The second is to never assume the charge of astroturfing does much of anything to advance a meaningful politics or for understanding why things actually happen in elections, in governance, in popular consciousness: that is the move of a largely intra-elite war of position that gains inches at best, not yards. Focusing on astroturfing, even when it is undoubtedly happening and has significance for controlling dominant “framing” narratives that influence politics, is mostly an alibi for not doing the much harder work of understanding what’s happening in the larger lived experience of communities and regions. The astroturfing charge is ultimately a sort of degeneration of an older left belief in ideology, a belief that coherent formations of thought and belief crafted by self-conscious elites then structured consciousness and directed political action outside the elite. Thus you get folks like Thomas Frank thinking that losing Kansas is largely a matter of dastardly hegemons cunningly and deliberately blinding people to their authentic self-interest, rather than a slower organic history in which people connected some existing religious, cultural, and social convictions to an increasing disenchantment with the role of the state in their everyday lives, a connection that they have held to with some degree of deliberate agency.
Third, stop assuming that postwar conservatism’s content is wholly protean or arbitrary. “Big government” in this sense may be in all sorts of ways a really messed-up construction that obscures the degree to which mostly-conservative voting districts are actually the enthusiastic recipients of all sorts of public money, but it’s not a random or senseless trope at its origin point, either, at least not as I read the history that Perlstein so ably distills. Which doesn’t mean that the social reality of its derivation is positive, either, since at least one of the aspects of “government” that had become an issue by the early 1970s in Perlstein’s view, as per Nixonland, is its interventions into the political economy of race and racial discrimination.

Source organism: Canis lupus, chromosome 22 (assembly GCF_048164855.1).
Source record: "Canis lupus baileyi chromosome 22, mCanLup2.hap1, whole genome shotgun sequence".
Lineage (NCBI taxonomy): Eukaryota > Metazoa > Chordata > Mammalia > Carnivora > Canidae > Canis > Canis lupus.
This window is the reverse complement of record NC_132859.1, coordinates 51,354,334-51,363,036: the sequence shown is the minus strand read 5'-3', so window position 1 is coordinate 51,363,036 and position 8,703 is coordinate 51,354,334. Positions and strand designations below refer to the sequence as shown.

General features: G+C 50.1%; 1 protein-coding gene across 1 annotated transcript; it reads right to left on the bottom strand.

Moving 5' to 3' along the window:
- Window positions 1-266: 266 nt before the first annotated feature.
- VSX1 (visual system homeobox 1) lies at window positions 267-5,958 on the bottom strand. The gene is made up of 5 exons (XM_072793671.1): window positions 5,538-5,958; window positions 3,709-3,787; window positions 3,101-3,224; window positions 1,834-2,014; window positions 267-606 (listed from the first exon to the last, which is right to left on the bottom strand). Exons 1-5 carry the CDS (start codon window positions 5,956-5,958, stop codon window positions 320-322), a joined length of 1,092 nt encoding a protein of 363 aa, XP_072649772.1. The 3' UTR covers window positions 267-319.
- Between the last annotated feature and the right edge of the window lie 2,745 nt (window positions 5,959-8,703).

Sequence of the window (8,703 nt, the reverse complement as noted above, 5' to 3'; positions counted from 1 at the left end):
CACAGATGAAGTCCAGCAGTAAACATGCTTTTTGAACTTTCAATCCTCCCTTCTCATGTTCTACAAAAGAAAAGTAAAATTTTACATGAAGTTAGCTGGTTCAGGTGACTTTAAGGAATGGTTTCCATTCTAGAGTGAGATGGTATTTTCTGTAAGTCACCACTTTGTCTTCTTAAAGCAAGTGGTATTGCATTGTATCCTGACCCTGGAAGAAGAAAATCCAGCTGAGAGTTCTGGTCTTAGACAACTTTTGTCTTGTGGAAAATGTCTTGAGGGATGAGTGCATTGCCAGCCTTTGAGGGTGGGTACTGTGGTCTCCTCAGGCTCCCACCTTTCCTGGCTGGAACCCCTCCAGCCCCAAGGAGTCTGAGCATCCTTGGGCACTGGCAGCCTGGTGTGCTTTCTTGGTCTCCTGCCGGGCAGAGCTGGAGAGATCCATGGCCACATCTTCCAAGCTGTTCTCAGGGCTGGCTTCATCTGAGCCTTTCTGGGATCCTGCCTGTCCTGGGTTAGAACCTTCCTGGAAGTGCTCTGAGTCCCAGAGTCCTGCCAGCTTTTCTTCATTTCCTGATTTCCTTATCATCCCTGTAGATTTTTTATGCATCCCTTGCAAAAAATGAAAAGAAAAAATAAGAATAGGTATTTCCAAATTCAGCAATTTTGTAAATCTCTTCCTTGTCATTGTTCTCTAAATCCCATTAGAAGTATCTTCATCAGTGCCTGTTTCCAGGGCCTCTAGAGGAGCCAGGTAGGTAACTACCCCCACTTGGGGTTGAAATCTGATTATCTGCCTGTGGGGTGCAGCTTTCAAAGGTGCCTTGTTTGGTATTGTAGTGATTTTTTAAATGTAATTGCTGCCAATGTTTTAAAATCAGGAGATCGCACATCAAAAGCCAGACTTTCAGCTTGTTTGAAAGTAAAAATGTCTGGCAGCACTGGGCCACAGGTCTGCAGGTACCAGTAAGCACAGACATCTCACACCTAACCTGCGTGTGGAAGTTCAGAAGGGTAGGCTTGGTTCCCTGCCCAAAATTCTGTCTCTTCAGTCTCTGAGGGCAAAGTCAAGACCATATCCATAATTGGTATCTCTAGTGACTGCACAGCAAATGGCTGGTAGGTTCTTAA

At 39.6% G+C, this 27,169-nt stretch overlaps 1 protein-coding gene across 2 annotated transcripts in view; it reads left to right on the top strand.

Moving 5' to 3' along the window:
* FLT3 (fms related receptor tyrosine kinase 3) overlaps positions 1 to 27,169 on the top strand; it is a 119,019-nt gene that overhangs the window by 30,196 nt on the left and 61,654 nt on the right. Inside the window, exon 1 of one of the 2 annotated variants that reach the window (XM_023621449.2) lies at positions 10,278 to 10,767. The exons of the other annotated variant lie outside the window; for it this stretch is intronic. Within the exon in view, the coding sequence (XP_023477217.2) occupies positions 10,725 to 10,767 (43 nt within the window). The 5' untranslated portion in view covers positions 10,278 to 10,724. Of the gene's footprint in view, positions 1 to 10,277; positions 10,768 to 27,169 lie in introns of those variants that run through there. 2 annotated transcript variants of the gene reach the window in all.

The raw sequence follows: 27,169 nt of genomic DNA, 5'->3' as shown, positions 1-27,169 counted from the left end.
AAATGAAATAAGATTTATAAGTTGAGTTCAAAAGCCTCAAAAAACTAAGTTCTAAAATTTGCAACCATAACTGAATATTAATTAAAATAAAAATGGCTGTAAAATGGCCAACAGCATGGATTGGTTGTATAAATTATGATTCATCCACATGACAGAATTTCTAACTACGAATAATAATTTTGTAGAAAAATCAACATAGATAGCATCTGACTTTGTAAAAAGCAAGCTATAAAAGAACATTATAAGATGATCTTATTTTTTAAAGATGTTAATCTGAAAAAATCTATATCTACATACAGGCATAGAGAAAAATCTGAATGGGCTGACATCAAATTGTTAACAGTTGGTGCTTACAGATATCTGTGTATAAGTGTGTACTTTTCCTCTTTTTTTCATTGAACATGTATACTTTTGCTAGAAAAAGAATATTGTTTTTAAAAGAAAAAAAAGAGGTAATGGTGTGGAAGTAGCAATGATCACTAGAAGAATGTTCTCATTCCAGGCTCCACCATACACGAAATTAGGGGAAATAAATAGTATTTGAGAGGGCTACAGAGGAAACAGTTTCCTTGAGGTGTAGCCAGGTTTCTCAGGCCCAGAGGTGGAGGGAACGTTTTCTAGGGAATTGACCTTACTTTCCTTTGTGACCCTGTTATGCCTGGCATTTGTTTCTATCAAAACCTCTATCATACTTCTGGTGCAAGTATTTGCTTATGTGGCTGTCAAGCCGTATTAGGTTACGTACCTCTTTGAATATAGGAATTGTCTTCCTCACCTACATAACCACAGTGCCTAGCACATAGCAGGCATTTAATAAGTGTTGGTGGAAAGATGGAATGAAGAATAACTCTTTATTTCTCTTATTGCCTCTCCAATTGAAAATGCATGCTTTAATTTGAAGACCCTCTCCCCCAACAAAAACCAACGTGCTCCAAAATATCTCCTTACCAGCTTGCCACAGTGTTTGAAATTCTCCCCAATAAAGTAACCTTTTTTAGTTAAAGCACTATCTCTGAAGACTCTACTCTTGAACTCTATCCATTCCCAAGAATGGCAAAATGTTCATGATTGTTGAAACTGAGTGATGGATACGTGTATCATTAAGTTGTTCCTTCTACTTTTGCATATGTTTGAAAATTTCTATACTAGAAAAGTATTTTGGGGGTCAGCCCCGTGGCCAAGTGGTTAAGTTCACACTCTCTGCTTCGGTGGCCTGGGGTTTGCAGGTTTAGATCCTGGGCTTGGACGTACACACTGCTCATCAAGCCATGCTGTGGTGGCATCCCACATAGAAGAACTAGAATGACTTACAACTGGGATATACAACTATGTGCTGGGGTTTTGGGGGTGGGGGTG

Fourth, restore some contingency to the story. Perlstein is very good on this in particular when he’s talking about political elites, politicians and party leaders, that the ways in which the fusion of popular and party agendas happened was full of false starts, unpredictable gambits, and improvisations.
All of which to me imply that progressives today habitually underestimate the historicity, rootedness and local authenticity of what they regard as conservatism, and therefore mostly end up stuck with intra-elite theaters of struggle and debate within familiar institutions and communities, all the while misperceiving those as more than they really are. I’ll be curious to see whether this part of what I see in Perlstein’s history changes as we move in to his “invisible bridge”.